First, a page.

Life insurance

The business model of life insurance is based on the long term: the maturities of the policies are on average about 25 years. For investors, this means stable yields over a longer period of time.

Life insurance, in terms of premiums, is the second-largest insurance line in the UNIQA Group. It includes savings products such as classic or unit-linked life insurance. There are also biometric products to secure against such risks as occupational disability, nursing, or death. In life insurance, we cleared €2.5 billion in premiums written across the Group in 2014; this was about 41 per cent of total premium volume.

More necessary than ever – life insurance


Life insurance – Total (graphic)

Broad coverage //
Life insurance is, with about 41 per cent of the premiums, the second largest insurance line in the UNIQA Group. It includes savings products such as classic or unit-linked life insurance. In addition there are biometric products to protect against risks like occupational disability, and cover care or death.


Life insurance – CEE (graphic)

Growth opportunities //
In the CEE about 30 per cent of all premiums are in life insurance. With the rising standard of living, this line is becoming more important in many countries. In addition, private old-age insurance is even more necessary than in Western Europe because the government pension systems contribute less.

Fundamentals of life insurance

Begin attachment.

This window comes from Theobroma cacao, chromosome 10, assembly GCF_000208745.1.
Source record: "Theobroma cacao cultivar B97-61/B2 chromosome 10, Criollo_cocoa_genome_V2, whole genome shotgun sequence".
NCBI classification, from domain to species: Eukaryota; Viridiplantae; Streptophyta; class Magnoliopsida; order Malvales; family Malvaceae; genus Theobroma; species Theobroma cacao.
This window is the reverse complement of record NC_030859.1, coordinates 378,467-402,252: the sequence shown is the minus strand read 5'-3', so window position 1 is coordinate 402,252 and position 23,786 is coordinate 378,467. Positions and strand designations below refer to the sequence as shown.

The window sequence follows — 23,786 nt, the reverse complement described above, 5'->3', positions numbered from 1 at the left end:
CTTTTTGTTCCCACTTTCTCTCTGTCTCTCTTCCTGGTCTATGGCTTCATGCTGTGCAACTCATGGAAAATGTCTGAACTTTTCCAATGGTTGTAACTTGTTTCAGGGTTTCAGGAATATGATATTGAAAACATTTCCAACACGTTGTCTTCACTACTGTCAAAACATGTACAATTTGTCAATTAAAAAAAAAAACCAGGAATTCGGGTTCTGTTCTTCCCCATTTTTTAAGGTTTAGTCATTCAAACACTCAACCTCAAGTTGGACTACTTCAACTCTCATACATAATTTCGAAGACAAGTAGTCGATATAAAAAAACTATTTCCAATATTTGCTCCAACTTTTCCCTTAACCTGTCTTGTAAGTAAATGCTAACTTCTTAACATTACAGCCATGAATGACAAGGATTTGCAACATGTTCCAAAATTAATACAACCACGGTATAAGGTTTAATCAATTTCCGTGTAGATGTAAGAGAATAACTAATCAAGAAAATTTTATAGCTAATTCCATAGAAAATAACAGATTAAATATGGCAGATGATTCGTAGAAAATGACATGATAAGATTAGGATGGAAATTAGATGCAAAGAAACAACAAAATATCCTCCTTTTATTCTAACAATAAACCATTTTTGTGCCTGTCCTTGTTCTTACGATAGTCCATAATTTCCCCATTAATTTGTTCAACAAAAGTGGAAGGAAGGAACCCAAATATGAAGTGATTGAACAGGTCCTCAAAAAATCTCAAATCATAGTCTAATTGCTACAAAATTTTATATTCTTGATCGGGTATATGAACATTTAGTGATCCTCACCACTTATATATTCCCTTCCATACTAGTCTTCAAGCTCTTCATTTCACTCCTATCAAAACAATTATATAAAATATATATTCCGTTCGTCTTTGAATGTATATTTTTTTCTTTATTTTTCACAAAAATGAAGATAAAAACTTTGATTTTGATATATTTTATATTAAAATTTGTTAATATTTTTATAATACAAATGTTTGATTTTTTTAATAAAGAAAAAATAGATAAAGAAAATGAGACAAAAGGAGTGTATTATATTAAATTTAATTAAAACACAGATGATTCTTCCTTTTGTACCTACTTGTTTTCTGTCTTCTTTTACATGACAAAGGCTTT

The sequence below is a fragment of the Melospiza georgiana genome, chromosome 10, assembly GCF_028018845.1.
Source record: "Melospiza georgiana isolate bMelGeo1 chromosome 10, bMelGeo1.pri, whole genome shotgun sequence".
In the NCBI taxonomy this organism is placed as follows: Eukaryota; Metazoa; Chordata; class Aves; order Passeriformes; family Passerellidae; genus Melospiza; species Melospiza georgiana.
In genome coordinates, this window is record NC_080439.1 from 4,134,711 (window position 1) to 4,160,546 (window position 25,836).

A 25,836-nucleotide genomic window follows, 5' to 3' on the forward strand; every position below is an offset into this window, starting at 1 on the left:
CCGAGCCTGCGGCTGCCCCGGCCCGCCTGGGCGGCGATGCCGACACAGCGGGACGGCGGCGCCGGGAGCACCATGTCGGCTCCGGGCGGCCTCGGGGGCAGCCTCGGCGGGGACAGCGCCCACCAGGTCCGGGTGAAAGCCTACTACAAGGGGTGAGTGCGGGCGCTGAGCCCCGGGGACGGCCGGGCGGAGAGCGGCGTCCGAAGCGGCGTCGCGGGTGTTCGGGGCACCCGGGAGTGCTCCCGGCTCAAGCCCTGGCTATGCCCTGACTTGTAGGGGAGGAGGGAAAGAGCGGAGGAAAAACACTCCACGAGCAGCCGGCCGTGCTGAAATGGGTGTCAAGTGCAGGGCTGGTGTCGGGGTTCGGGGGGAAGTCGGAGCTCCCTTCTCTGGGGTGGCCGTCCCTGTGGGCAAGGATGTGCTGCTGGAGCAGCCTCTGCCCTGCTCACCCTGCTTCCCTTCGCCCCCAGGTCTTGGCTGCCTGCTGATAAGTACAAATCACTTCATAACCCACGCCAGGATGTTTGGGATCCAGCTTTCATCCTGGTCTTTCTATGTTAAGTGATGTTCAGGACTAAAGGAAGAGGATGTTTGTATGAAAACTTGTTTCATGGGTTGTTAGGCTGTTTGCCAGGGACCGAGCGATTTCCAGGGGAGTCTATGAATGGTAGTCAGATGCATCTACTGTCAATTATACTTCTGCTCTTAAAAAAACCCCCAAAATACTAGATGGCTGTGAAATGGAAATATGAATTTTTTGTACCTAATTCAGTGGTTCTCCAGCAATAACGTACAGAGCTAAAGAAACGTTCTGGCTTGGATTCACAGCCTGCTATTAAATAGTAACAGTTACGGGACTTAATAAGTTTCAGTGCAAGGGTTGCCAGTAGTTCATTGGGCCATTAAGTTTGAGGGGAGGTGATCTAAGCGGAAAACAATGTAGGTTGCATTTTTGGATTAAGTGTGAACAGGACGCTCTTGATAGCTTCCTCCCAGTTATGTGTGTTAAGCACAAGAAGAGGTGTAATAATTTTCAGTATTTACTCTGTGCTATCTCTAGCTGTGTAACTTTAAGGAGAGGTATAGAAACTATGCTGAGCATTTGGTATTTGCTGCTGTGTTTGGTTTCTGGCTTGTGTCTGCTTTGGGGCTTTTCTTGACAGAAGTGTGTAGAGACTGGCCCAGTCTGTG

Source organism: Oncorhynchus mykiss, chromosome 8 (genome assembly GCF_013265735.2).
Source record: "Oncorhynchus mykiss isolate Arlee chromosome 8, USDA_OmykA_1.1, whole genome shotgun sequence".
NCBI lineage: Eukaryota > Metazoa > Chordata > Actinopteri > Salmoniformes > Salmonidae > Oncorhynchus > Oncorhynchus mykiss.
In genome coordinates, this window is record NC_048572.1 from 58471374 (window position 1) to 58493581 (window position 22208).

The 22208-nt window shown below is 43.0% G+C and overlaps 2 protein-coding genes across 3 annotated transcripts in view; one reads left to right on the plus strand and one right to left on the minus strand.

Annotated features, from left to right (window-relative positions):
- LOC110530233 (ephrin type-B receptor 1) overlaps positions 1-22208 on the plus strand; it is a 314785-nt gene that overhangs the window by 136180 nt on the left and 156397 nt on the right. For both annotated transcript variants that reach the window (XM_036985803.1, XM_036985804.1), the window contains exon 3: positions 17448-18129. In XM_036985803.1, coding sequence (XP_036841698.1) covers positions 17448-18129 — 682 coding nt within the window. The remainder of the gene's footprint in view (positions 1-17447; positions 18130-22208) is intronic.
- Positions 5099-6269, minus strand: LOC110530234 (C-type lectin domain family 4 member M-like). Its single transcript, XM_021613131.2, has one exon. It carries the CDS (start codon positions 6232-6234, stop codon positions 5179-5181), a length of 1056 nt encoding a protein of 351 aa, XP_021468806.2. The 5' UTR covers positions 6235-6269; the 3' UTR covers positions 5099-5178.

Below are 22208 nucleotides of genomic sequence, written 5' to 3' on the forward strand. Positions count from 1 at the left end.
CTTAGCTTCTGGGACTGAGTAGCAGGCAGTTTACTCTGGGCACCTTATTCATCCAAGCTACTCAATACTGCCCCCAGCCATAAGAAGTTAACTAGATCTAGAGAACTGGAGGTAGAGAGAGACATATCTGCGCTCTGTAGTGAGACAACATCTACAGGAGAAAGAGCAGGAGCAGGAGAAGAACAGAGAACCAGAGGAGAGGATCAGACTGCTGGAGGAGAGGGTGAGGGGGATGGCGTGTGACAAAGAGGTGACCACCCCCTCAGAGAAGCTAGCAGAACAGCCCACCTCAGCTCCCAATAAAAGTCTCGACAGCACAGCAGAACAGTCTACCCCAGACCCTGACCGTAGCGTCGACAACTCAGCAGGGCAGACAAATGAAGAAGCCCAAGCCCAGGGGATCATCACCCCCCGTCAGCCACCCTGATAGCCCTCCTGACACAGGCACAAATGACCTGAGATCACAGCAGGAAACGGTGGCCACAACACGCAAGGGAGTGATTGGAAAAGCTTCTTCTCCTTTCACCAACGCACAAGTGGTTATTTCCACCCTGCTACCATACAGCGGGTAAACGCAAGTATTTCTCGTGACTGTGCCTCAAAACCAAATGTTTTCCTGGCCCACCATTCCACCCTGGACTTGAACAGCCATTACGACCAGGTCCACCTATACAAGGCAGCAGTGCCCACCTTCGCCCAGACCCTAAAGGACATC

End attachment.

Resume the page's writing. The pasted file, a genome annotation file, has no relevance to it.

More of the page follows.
Life insurance covers economic risks that stem from the uncertainty as to how long a customer will live. The insured event is the attainment of a certain point in time, or the death of the insured during the insurance period. The customer or another authorised beneficiary then receives a capital sum or an annuity. The premium is calculated on the basis of the principle of equivalence: its amount conforms to the type of insurance, age at the time the contract was formed, the policy term and the duration of premium payments.

Long-term investment with rising demand

The life insurance business model is oriented towards the long term: policy terms are around 25 years on average. For our investors, this means stable income over a longer period of time. The cancellation rates in this field are moderate: between three and five per cent in Austria, and ten per cent in CEE.

Private provisions have never been so important as now. Life expectancy is increasing and the pension systems of many European countries are being pushed to their limits. In Austria, we can expect people to start rethinking their long-term financial planning because of the online pension account: if people become aware of the pension gap – the difference between their last paycheck and their pension – then the demand for additional security will grow. We are also seeing a strong need for security among investors and a lack of attractive alternatives in the investment market.

The CEE region also offers growth potential in terms of life insurance. The constantly improving standard of living in CEE is leading to an increase in demand for additional insurance products. While the early focus in many markets was on the motor vehicle insurance business, more and more savings and investment products are being offered in the form of life insurance.

Old-age provision: Demand is growing with the rising life expectancy

Outlined man – Old-age provision (graphic)

57.5 years